Friday, May 27, 2005

Unidentified Bird

I went out to look for birds yesterday after a few days of wet cold weather and mind-numbing tasks at work. It was about 6:30, still cool, and the sky was low and gray with clouds that reminded me of early fall in the Adirondacks. I went to a place in town where a large swamp drains into a shallow lake which itself drains into a small stream that flows through New Canaan and Stamford to the Sound. Lily pads turn the pond into a mat of green, and it's a good place to see and hear birds close to home. We see otters here sometimes and on sunny days, painted turtles and maybe musk turtles line the rocks and fallen limbs like pottery on a shelf. I parked on the side of the road and scanned the water. Rough-winged swallows were as thick as mosquitoes. I could hear wood pewee, yellow warbler and black-and-white warbler, Baltimore oriole and warbling vireo. Grackles and red-winged blackbirds raised a fuss.

I followed a buzzy little sound high in the trees that I listened to over and over until I finally remembered -- blue-gray gnatcatchers. I scanned the water for ducks but there were none. I heard a high pitched little song and recognized blackpoll warbler. I walked toward where it was singing from high among the red maples in a swamp. Before I could spot it, though, I heard a loud flutter, and a large bird flew in to the top of a red maple. Wood duck, I thought. But I caught it quickly in my binoculars; it was not a duck. In my first glimpse it was bluish-gray, and I thought "blue jay" for a fraction of a second. But it was much too large. Its head and the transition from head to bill were pigeon-like, but the bird was too big to be a pigeon. Was it a cuckoo? If it was, it was a black-billed, because the bill appeared to be the same slate-gray as the head. But this bird was not slender, as a cuckoo is, and its bill had a very different form.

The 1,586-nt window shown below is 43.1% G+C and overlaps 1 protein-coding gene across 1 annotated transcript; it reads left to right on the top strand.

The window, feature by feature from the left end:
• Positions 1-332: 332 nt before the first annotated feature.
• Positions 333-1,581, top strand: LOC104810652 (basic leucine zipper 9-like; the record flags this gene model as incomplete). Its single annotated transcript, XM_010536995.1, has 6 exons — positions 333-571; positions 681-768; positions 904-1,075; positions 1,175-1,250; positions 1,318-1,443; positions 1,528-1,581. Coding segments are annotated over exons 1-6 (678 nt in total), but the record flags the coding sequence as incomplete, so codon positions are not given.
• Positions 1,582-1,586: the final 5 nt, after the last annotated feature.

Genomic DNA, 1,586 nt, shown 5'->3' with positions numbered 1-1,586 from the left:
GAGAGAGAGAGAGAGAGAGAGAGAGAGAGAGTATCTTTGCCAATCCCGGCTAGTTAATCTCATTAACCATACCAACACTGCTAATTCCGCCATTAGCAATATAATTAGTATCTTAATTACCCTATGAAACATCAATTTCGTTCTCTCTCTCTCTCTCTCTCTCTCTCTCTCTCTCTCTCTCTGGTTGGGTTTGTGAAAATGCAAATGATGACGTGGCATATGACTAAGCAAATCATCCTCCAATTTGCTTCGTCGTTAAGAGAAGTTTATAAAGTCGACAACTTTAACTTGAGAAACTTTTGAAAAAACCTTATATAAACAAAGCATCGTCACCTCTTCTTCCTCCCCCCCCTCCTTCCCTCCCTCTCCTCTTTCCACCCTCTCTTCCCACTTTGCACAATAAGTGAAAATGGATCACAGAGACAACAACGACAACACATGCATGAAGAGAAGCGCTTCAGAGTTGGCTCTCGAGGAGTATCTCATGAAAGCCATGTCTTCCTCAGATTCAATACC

It was the size of a grouse, or gallinule, and in fact looked chicken-like at times. I watched and watched, afraid to look down to rest my neck because as soon as I'd do so, it would leave. But it didn't leave. It looked around a bit. Every once in a while it would grab a bug from a leaf. But it never tried to better its perch. I moved under it for a different perspective. Its sides were grayish with lighter gray markings. Its underside and tail were dark. Nothing I did spooked it. I did my best imitations of a screech owl and a barred owl -- the latter prompted two barred owls up the road to erupt in responses for a couple of minutes -- but neither disturbed the bird. A runner came by and then another. The bird didn't stir. A car stopped and a woman said, "What are you tracking there?" I told her and she looked but couldn't see it. A big silver pickup stopped underneath and idled as its driver talked on his cell phone. The bird didn't move.

After a half-hour, I drove home to consult my field guides. But nothing -- and I mean nothing -- looked like this bird.

2 Comments:

Blogger Birdscapes said...

Have you figured this one out yet??

1:10 AM  
Blogger Tom Andersen said...

Nope.

7:40 AM  

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